The U.S. Department of Education has created the largest computerized database of personal information on American students ever gathered by any government in history. The exact personal and intimate facts in this database are outlined in the Student Data Handbook for Early Childhood, Elementary, and Secondary Education (NCES 94-303), released in 1994. Comprised of 228 pages plus about 100 pages of appendices, this handbook can be obtained from the U.S. Dept. of Education. Send for your own copy and prepare to be appalled. Or just read this article and find out what to do.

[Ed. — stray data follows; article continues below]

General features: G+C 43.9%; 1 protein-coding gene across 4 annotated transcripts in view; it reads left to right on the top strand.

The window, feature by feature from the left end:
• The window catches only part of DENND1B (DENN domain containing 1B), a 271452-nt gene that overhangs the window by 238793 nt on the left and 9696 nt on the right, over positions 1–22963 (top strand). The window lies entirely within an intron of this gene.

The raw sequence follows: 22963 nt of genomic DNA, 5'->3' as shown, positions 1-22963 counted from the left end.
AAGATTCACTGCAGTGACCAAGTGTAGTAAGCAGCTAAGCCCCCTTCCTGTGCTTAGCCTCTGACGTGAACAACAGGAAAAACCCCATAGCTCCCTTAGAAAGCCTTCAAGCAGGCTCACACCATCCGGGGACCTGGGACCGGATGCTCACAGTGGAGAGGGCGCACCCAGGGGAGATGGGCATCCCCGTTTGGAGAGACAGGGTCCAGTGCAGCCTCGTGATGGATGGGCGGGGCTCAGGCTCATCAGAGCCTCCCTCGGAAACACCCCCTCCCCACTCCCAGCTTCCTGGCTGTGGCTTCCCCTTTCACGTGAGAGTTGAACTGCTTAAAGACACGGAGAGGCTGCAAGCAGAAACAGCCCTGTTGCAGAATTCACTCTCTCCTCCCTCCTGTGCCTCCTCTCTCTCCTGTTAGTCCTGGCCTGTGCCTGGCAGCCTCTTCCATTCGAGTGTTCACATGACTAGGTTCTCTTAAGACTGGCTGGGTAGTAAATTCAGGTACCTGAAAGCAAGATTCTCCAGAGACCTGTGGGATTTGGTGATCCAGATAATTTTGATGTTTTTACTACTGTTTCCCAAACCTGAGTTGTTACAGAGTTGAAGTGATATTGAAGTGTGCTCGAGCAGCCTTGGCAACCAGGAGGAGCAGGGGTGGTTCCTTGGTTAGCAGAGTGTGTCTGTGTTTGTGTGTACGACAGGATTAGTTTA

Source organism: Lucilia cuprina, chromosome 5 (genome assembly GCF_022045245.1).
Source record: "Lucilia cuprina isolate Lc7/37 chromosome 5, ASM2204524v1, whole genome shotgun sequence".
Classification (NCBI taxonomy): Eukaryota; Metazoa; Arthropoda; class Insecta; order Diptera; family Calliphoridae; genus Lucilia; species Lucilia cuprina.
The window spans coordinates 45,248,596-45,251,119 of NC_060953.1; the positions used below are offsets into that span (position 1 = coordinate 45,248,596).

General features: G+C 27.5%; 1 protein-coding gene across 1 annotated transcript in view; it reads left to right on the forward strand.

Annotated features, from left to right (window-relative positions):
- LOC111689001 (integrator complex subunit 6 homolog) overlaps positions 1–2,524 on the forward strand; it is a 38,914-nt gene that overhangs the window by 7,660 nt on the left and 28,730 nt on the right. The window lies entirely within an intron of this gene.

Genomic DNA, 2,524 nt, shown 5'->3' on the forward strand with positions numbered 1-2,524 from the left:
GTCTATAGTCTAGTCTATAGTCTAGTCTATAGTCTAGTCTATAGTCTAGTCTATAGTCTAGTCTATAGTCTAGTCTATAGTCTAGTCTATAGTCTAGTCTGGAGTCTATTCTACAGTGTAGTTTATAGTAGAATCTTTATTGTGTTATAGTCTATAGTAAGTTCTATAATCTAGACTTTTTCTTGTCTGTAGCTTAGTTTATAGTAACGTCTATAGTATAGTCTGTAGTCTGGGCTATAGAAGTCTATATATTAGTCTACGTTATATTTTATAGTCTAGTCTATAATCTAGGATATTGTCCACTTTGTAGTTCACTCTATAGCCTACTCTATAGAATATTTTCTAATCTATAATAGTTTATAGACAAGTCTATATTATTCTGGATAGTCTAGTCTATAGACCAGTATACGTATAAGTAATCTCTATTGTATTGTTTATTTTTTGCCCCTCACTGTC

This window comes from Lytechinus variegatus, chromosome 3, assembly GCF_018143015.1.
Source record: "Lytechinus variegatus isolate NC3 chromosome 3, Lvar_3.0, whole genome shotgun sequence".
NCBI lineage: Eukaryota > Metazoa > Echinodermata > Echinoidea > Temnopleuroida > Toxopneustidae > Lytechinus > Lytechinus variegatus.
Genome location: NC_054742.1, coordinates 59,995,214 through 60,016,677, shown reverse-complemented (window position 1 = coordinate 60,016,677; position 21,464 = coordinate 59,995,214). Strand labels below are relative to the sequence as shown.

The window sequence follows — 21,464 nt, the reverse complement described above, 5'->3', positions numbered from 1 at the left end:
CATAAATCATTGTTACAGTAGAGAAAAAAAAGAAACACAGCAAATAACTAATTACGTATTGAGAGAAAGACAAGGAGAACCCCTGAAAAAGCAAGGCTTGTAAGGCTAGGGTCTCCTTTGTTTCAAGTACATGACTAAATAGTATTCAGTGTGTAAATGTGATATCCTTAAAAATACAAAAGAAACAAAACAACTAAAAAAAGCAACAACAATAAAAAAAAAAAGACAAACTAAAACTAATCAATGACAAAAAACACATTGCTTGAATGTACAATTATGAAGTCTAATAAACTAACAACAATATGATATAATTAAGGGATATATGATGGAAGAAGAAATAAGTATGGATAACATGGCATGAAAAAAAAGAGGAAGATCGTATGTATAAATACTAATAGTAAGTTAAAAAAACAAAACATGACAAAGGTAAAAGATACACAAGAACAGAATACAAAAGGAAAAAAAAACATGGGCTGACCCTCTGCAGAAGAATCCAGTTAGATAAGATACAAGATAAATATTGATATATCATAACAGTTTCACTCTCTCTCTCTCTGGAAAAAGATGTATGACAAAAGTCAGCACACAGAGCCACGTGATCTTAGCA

Angry that his children's private school closed because most parents couldn't justify paying the government for public school and then paying again to send their children to private school, libertarian activist and attorney James Ostrowski responded to the closure by publishing a book Government Schools Are Bad for Your Kids: What You Need to Know, in which he gives the history of public education in America and the negative side-effects of such schooling.

In 1955, the most significant book about American education, Why Johnny Can't Read, by Rudolf Flesch, was published and caused quite a stir, rankling the entire education establishment. Now under the auspices of the federal government's Department of Education, education is no more better then it was back in 1955 — in fact it has worsened with students garnering lower test scores and the dumbing down of the curriculum, distorting truth and omitting key history.